Re: is it theosophical if you get paid money?
Sep 20, 1999 09:40 PM
> [responding to JRC]
> > > 2. What was the most interesting service you rendered?
> > I tutor (math and chemistry), but since they pay me for it,
> > I am not sure it is *theosophical* work.
> I'd say that it's "theosophical" or not based upon *how*
> you do it, on how you experience it, on what you make happen
> under the circumstances.
Yes, yes, a thousand times yes (in my opinion anyway). To draw a line
between what we do for "gain" and what we do for "spirituality" really is,
in some ways, a sign of a not yet integrated humanity. I think spirituality
is almost entirely a matter of energy radiation, of intent. It was said (in
some theosophical book I think) that the Buddha's powerful aura extended
three miles out from his body ... that people were immensely enriched and
elevated at numerous levels if they even walked through it - even if they
were never actually close enough to see him, or know such a being was in the
neighborhood. Would it make a single bit of difference whether he was doing
something "spiritual" like meditating, as opposed to farming, or shoeing
horses for a bit of coin? Heck no, its irrelevant to the issue. If it is
wrong to think (as everyone from Christian to Buddhist theologians propose)
that material wealth can somehow affect one's spiritual condition, can
assure one a place in "heaven", so I think it equally wrong to believe that
the mere condition of *having* wealth is some sign of spiritual
disqualification, or that because one earns money for a service its not
"theosophical" work. Buddha did spend some time as a renunciant ...
possessing only a beggars bowl, eating only a bit of rice people gave him
... but he still needed to *eat* to accomplish the purpose of that life on
earth. That is, since *he* didn't grow it, *someone* had to labor in a hot,
damp field to grow those grains of rice.
Its another one of those old, fractured models that really has to go ....
the notion that the "many" would somehow labor (and it is implied that they
labor only for their own self-interest), while the few takes various vows,
remain apart and detached from commerce, take vows of "poverty", and busy
themselves with "spiritual service". Its something close to the feudal model
of government applied to the spiritual realm .... a very few possessing the
majority of the "spirituality", while the many suffer from a noticable lack
of it. Balderdash. What would a society look like if it was almost
*entirely* spiritualized? Food would still need to be grown. Houses built. A
fully spiritualized nation would *HAVE* no vows, no people renouncing the
world for the "spiritual", but rather people would need to be *integrating*
it. And the difference would be *immense*.
What if *everyone* doing their job, to earn their living, still did it, but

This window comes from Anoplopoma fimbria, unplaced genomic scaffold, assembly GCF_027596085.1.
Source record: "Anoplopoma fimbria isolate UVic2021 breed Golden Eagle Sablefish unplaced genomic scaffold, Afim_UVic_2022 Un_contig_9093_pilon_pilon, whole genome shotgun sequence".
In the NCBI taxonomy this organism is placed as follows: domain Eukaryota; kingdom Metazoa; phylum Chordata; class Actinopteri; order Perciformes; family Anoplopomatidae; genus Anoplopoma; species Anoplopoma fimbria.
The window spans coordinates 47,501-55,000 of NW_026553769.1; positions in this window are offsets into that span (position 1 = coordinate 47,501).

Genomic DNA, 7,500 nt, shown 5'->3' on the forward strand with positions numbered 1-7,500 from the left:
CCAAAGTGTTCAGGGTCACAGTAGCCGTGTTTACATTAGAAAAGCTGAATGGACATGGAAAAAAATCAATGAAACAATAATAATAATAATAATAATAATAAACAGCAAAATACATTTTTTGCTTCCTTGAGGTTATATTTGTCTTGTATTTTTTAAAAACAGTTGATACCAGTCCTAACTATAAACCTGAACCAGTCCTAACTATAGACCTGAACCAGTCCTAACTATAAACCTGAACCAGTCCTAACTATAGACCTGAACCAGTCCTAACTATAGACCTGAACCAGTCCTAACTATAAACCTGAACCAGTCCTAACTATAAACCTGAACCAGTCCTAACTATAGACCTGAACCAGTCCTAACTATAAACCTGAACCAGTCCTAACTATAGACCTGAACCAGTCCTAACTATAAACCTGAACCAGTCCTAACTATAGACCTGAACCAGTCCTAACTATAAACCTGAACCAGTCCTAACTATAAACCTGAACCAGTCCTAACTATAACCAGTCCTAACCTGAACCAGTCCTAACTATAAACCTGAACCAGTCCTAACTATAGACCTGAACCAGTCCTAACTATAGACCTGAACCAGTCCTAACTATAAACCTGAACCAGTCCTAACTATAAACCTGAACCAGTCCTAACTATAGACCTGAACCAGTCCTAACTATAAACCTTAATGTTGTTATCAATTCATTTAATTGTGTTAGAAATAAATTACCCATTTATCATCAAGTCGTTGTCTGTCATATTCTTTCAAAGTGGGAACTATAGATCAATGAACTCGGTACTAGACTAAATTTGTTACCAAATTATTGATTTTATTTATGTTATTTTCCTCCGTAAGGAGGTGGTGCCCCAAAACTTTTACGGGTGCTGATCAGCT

did it with the intention that what they were doing *was* their spiritual
service? A terrible earthquake hit Turkey not too long ago. Many died ...
and as the news came out of that horrid scene, it became clear that many
*more* died than would have had to ... that for close to a decade corrupt
government officials and builders had built sub-standard housing in places
they knew to be earthquake prone. That building codes had been winked at,
payoffs made, enormous corners cut. Ah but for a few government officials to
be there that looked at their positions as spiritual duty - that would have
said *NO*, this is unacceptable, I will *not* take a bribe, and I will *not*
look the other way. Ah, but for a few builders that might have said "I'll
make less money this year than my competitors, but I'll still make a good
living, and my customers' roofs will *not* collaps on their heads ...". No
profession, I think, cannot be completely transformed by attitude.
Tutoring mathematics? *Mathematics*? Perhaps the single most universal
language? The art that is found as a branch in virtually every esoteric
tradition that has ever been known on the planet? The art that develops and
stabilizes the lower manas in preparation for what may be built on top of
it? The art that at its higher levels is second only to (and indeed
physiologically closely related to) music in its ability to induce states of
being that form almost perfect interfaces for direct perception of interior
worlds? Goodness Katrina, it makes not the slightest bit of difference
whether you earn money doing it ... if you are helping young minds grasp
mathematics, you are engaged in what is really an ancient and universal
teaching tradition, teaching an art that for most of human history was
reserved for the few, that in many cultures was considered "occult", and
that may have enormous effects on your pupils long after you're enjoying
I do *not* think the ultimate vision of a spiritualized humanity is a state
in which we *all* voluntarily wander around in rags with beggar's bowls, but
indeed, a society in which we've moved beyond that and *renounced
renunciation*. In which the questions "what was the latest spiritual service
you rendered" and "what did you do at work today darling" elicit an
But I ramble. And I have to get up and go to work in the morning (-:)
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